The good, the bad and the iffy

Now that you're familiar with the most crucial vitamins, minerals and phytonu-trients, the question becomes: How do you get the right amount of each?

In an ideal world, simply eating a well-balanced diet would be enough. But sometimes that's just not possible. Supplements — manufactured, easy-to-take versions of these nutrients — may be the answer. Although there's no firm data that dietary supplements can cure or prevent prostate cancer, evidence suggests that some may help slow tumour growth — the ultimate goal in managing the disease. But take note: Too much of certain vitamins can actually be harmful to the prostate. And there are also countless less familiar supplements out there, including herbal preparations, that make a variety of claims — some true, others not. Below you'll find details on which supplements we recommend and which ones we don't, as well as the low-down on the most popular herbal products.

Herbal products and other supplements

Lots of big claims are made by manufacturers of herbal products, and those geared towards men with prostate cancer are no exception. Literally dozens of "alternative" — often untested — remedies for prostate cancer are already selling like hotcakes on the Internet. If you do decide to take a herbal or alternative supplement, don't rely on "testimonials": Remember that the supplement industry isn't regulated, and keep in mind that many of these products may actually do more harm than good. And before you take any new supplement, herbal or otherwise, consult your doctor. Here's the story on some of the most popular — and hyped — alternative products.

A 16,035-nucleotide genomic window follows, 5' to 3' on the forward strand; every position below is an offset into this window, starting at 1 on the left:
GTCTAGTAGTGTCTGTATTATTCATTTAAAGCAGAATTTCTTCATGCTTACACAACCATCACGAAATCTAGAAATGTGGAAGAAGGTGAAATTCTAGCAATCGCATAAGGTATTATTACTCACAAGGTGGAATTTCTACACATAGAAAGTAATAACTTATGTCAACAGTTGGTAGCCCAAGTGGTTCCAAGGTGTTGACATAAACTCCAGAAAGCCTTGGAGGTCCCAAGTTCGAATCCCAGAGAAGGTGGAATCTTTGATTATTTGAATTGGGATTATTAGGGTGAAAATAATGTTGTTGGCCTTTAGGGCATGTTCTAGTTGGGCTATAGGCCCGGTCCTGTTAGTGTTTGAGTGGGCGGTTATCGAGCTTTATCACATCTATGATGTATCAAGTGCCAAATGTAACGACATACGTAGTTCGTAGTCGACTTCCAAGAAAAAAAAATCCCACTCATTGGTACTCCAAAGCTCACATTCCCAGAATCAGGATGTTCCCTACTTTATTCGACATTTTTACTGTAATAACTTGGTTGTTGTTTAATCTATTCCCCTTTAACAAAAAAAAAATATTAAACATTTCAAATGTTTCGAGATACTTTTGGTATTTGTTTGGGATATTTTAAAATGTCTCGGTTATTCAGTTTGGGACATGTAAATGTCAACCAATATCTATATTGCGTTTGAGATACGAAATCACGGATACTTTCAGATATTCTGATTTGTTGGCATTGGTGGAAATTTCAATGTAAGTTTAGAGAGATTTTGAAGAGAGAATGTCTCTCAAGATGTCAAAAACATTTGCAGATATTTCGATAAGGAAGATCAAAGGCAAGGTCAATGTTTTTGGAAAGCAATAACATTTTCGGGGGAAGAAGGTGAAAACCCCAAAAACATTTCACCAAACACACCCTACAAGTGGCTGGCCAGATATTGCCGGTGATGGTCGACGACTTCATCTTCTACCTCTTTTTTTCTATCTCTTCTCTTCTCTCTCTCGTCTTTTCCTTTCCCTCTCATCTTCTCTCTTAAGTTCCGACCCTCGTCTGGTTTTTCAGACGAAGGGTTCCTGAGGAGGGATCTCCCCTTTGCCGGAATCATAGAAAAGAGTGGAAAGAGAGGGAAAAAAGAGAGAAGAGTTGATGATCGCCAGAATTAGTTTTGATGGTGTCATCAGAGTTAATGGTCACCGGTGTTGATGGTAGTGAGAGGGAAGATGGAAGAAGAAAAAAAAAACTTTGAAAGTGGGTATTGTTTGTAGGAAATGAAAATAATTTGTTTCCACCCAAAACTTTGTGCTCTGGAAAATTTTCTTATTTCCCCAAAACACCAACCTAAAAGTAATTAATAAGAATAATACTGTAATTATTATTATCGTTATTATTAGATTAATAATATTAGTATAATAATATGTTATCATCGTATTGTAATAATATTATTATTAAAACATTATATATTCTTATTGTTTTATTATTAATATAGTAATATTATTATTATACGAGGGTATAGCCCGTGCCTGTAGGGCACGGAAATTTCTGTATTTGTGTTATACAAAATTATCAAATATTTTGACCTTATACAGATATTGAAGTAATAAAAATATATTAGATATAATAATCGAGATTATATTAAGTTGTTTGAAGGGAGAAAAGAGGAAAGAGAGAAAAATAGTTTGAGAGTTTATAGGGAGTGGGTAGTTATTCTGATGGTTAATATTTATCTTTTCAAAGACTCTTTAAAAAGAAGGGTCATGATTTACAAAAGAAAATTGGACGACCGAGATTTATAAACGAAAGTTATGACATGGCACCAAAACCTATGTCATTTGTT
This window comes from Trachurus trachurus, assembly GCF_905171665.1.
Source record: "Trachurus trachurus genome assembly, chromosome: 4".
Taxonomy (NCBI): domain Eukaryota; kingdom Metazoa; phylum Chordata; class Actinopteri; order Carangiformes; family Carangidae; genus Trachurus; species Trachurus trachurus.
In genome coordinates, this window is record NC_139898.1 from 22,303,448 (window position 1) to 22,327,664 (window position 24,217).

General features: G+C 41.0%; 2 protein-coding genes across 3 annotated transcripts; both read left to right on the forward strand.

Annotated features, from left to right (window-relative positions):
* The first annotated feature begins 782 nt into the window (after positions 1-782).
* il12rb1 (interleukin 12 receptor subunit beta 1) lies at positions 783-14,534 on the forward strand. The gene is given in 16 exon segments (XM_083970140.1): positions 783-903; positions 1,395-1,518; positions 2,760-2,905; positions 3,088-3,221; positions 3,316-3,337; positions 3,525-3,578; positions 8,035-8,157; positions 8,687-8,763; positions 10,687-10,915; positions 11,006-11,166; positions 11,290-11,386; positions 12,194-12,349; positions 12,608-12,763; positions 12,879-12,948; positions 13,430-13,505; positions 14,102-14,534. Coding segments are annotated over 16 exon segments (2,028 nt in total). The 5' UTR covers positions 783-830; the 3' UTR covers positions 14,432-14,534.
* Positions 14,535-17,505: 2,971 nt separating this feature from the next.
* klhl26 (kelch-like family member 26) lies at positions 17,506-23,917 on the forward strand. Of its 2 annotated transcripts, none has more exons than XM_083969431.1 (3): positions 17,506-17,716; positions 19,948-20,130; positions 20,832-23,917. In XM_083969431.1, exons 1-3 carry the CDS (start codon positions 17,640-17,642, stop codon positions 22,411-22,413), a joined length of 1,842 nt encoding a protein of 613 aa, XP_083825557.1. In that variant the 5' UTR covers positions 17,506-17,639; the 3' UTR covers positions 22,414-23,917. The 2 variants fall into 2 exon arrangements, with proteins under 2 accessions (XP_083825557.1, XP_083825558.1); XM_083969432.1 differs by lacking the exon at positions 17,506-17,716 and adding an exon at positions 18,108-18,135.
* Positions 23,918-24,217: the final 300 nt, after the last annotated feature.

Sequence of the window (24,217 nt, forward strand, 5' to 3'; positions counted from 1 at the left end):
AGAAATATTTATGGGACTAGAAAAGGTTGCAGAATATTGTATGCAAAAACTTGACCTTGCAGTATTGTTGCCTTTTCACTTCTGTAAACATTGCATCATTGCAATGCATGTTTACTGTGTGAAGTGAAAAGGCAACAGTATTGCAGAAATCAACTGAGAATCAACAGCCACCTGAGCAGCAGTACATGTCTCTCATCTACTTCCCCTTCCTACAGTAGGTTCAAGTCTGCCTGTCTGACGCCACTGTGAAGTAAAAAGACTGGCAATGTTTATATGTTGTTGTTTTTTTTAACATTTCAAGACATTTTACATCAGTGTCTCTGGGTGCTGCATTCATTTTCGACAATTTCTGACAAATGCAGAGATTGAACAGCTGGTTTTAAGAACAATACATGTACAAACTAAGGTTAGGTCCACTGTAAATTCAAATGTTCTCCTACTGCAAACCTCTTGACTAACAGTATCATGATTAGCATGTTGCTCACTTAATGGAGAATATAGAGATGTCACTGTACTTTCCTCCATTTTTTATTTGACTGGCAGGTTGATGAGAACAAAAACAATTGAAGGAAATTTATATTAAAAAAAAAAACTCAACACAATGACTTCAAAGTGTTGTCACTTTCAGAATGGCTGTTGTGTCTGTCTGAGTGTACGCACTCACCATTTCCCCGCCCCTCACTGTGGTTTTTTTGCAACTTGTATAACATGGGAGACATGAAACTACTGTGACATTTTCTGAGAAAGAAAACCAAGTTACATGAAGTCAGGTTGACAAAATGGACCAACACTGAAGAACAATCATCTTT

Before you take any new supplement, herbal or otherwise, consult your doctor.


This hormone regulates the body's sleep-wake cycle, but some recent evidence suggests that it also possesses some anti-cancer properties, including those potentially beneficial in fighting prostate cancer. In one study, which compared melatonin levels in men with and without prostate cancer, the men with prostate cancer showed evidence of a melatonin deficiency. But will taking a supplement offer any benefits? We simply don't know for sure, although the results seem promising. In another study, men with hormone-refractory prostate cancer that couldn't be treated conventionally were controlled with high-dose melatonin. Other studies are currently underway.

Melatonin does have the potential to do harm, however. The non-synthetic variety of the supplement is derived from cows' brains, and carries a theoretical risk of transmitting illnesses like mad-cow disease. So, should you take melatonin supplements? Until the results of more conclusive studies come in, the answer is probably no.

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